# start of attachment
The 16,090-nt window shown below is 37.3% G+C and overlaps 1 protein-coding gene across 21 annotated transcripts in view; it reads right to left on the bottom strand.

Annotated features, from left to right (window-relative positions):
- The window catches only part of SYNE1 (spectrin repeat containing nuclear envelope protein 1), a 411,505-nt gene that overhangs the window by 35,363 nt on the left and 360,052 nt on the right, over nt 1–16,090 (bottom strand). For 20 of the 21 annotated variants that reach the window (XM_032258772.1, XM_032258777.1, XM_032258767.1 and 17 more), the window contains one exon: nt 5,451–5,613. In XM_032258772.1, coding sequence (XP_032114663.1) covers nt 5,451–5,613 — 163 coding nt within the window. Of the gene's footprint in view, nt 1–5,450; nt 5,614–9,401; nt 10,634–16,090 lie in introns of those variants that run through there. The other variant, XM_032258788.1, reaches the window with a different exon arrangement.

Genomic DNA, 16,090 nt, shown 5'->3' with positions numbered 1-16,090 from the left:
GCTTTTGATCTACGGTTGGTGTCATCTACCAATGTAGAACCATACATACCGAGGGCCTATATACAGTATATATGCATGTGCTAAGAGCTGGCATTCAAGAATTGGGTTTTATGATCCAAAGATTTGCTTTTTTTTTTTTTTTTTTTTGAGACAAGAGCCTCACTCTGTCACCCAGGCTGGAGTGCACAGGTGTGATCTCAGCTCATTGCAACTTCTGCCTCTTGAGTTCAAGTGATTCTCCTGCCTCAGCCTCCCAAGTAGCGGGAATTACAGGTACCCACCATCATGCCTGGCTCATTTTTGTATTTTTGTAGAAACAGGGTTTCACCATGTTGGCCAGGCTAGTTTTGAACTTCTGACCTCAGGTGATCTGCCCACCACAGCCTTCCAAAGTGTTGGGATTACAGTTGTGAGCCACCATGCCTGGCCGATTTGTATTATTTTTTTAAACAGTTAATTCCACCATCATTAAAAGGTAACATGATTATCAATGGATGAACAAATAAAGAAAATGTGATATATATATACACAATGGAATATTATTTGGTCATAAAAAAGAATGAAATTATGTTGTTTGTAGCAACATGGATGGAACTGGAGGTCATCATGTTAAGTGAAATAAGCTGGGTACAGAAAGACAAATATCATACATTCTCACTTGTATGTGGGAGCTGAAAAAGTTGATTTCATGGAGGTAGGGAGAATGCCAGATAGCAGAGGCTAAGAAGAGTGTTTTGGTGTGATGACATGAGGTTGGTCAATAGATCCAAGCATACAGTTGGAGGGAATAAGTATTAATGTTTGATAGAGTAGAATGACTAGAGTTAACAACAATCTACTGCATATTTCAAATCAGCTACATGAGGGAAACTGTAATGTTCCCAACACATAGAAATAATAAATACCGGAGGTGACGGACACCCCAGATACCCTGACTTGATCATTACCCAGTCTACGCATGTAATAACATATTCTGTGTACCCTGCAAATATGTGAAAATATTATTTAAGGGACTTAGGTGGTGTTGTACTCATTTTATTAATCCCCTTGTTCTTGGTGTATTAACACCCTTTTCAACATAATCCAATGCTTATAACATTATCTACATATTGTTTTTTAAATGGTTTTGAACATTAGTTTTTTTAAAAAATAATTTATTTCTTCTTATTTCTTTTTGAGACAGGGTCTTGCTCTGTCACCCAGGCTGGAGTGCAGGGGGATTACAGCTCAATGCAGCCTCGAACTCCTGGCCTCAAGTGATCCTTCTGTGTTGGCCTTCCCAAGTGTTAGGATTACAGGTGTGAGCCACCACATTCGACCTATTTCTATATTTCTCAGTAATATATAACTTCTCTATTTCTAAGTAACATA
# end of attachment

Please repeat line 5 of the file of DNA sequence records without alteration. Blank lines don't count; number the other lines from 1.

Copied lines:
GCTTTTGATCTACGGTTGGTGTCATCTACCAATGTAGAACCATACATACCGAGGGCCTATATACAGTATATATGCATGTGCTAAGAGCTGGCATTCAAGAATTGGGTTTTATGATCCAAAGATTTGCTTTTTTTTTTTTTTTTTTTTGAGACAAGAGCCTCACTCTGTCACCCAGGCTGGAGTGCACAGGTGTGATCTCAGCTCATTGCAACTTCTGCCTCTTGAGTTCAAGTGATTCTCCTGCCTCAGCCTCCCAAGTAGCGGGAATTACAGGTACCCACCATCATGCCTGGCTCATTTTTGTATTTTTGTAGAAACAGGGTTTCACCATGTTGGCCAGGCTAGTTTTGAACTTCTGACCTCAGGTGATCTGCCCACCACAGCCTTCCAAAGTGTTGGGATTACAGTTGTGAGCCACCATGCCTGGCCGATTTGTATTATTTTTTTAAACAGTTAATTCCACCATCATTAAAAGGTAACATGATTATCAATGGATGAACAAATAAAGAAAATGTGATATATATATACACAATGGAATATTATTTGGTCATAAAAAAGAATGAAATTATGTTGTTTGTAGCAACATGGATGGAACTGGAGGTCATCATGTTAAGTGAAATAAGCTGGGTACAGAAAGACAAATATCATACATTCTCACTTGTATGTGGGAGCTGAAAAAGTTGATTTCATGGAGGTAGGGAGAATGCCAGATAGCAGAGGCTAAGAAGAGTGTTTTGGTGTGATGACATGAGGTTGGTCAATAGATCCAAGCATACAGTTGGAGGGAATAAGTATTAATGTTTGATAGAGTAGAATGACTAGAGTTAACAACAATCTACTGCATATTTCAAATCAGCTACATGAGGGAAACTGTAATGTTCCCAACACATAGAAATAATAAATACCGGAGGTGACGGACACCCCAGATACCCTGACTTGATCATTACCCAGTCTACGCATGTAATAACATATTCTGTGTACCCTGCAAATATGTGAAAATATTATTTAAGGGACTTAGGTGGTGTTGTACTCATTTTATTAATCCCCTTGTTCTTGGTGTATTAACACCCTTTTCAACATAATCCAATGCTTATAACATTATCTACATATTGTTTTTTAAATGGTTTTGAACATTAGTTTTTTTAAAAAATAATTTATTTCTTCTTATTTCTTTTTGAGACAGGGTCTTGCTCTGTCACCCAGGCTGGAGTGCAGGGGGATTACAGCTCAATGCAGCCTCGAACTCCTGGCCTCAAGTGATCCTTCTGTGTTGGCCTTCCCAAGTGTTAGGATTACAGGTGTGAGCCACCACATTCGACCTATTTCTATATTTCTCAGTAATATATAACTTCTCTATTTCTAAGTAACATA